Dimon Inc. said Thursday it is selling its flower business, Florimex Worldwide, to USA Floral Products Inc. for $90 million.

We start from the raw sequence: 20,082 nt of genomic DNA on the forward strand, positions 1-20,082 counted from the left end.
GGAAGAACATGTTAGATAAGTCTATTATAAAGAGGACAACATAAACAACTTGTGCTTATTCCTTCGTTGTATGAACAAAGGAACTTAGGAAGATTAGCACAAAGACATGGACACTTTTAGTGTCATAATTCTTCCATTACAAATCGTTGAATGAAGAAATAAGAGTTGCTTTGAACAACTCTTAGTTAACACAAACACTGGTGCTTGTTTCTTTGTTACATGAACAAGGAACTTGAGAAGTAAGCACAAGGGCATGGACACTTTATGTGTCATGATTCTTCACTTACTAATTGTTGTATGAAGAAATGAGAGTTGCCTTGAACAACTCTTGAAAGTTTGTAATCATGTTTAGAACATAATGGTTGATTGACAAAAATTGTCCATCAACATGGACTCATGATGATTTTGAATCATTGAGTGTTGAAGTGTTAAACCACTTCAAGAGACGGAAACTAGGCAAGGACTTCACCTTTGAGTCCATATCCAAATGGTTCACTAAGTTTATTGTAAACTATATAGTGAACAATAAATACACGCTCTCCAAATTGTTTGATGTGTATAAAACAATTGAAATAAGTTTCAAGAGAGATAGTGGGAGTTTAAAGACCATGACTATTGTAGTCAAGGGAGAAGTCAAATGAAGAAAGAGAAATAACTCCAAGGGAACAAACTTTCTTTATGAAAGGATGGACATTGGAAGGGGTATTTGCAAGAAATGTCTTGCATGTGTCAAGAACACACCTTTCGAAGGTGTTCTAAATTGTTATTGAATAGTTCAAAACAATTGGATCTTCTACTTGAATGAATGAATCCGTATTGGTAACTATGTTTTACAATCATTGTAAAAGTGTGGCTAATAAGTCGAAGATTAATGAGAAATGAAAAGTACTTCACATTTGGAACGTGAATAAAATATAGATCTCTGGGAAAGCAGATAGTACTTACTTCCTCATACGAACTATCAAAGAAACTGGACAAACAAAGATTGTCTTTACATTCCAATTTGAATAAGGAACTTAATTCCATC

Danville, Va.-based Dimon announced in January that it wanted to sell Florimex to focus on its core business of vending tobacco leaf. Dimon is the world's second largest tobacco leaf merchant, with $2.5 billion in annual sales. It buys leaf from auctions and markets, then sells to cigarette companies. Proceeds from the Florimex sale will be earmarked to slash debt Dimon took on to buy rival tobacco merchant Intabex in 1997, CEO Claude Owen said in a statement. Florimex generated about 15 percent of Dimon's annual revenues in 1997. Wall Street had little reaction to the announcement, as Dimon's stock rose to 11 7/16 on Thursday. For Washington-based USA Floral, the purchase makes it the world's largest distributor of floral products with anticipated revenues of $1 billion. Florimex is the biggest international vendor of fresh-cut flowers, with overseas headquarters in Nuremberg, Germany. Shares in Dimon have tumbled this year, retreating 58 percent. Analysts have said the Asian currency crisis and sluggish domestic orders have hurt the company, as has an overall negative trend in the tobacco industry. Dimon's core business is American blend tobacco, which is growing at up to 4 percent a year. Its domestic customers include Lorillard Tobacco Co. and R.J. Reynolds Tobacco Co., but the majority of its business is done overseas. The proposed sale, expected to close by Sept. 30, provides Dimon with $66 million in cash, with USA Floral assuming Florimex's net debt of $24 million. Florimex was expected to have fiscal 1998 sales of $400 million and an operating profit of $9.2 million. Dimon was formed by the 1995 merger of Dibrell Brothers and Monk-Austin. Florimex was purchased by Dibrell in 1987.

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